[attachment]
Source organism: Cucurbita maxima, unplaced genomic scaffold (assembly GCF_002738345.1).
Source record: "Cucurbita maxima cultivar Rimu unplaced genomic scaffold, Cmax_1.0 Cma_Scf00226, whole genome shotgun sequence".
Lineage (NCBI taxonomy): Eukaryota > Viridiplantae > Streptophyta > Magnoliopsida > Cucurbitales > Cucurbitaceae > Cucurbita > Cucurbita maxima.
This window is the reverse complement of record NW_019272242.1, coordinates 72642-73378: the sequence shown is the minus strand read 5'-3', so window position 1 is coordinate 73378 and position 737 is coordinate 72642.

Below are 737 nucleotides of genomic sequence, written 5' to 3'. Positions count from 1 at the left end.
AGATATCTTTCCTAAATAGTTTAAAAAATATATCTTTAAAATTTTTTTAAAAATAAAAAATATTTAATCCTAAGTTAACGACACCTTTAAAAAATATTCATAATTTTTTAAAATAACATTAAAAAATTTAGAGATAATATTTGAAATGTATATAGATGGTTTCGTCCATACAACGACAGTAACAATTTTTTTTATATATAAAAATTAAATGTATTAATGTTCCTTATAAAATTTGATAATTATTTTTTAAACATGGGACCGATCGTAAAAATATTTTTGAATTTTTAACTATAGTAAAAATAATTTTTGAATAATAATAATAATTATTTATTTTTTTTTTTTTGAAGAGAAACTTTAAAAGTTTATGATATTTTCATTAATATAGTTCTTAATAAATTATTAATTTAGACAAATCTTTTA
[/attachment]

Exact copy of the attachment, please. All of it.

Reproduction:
Source organism: Cucurbita maxima, unplaced genomic scaffold (assembly GCF_002738345.1).
Source record: "Cucurbita maxima cultivar Rimu unplaced genomic scaffold, Cmax_1.0 Cma_Scf00226, whole genome shotgun sequence".
Lineage (NCBI taxonomy): Eukaryota > Viridiplantae > Streptophyta > Magnoliopsida > Cucurbitales > Cucurbitaceae > Cucurbita > Cucurbita maxima.
This window is the reverse complement of record NW_019272242.1, coordinates 72642-73378: the sequence shown is the minus strand read 5'-3', so window position 1 is coordinate 73378 and position 737 is coordinate 72642.

Below are 737 nucleotides of genomic sequence, written 5' to 3'. Positions count from 1 at the left end.
AGATATCTTTCCTAAATAGTTTAAAAAATATATCTTTAAAATTTTTTTAAAAATAAAAAATATTTAATCCTAAGTTAACGACACCTTTAAAAAATATTCATAATTTTTTAAAATAACATTAAAAAATTTAGAGATAATATTTGAAATGTATATAGATGGTTTCGTCCATACAACGACAGTAACAATTTTTTTTATATATAAAAATTAAATGTATTAATGTTCCTTATAAAATTTGATAATTATTTTTTAAACATGGGACCGATCGTAAAAATATTTTTGAATTTTTAACTATAGTAAAAATAATTTTTGAATAATAATAATAATTATTTATTTTTTTTTTTTTGAAGAGAAACTTTAAAAGTTTATGATATTTTCATTAATATAGTTCTTAATAAATTATTAATTTAGACAAATCTTTTA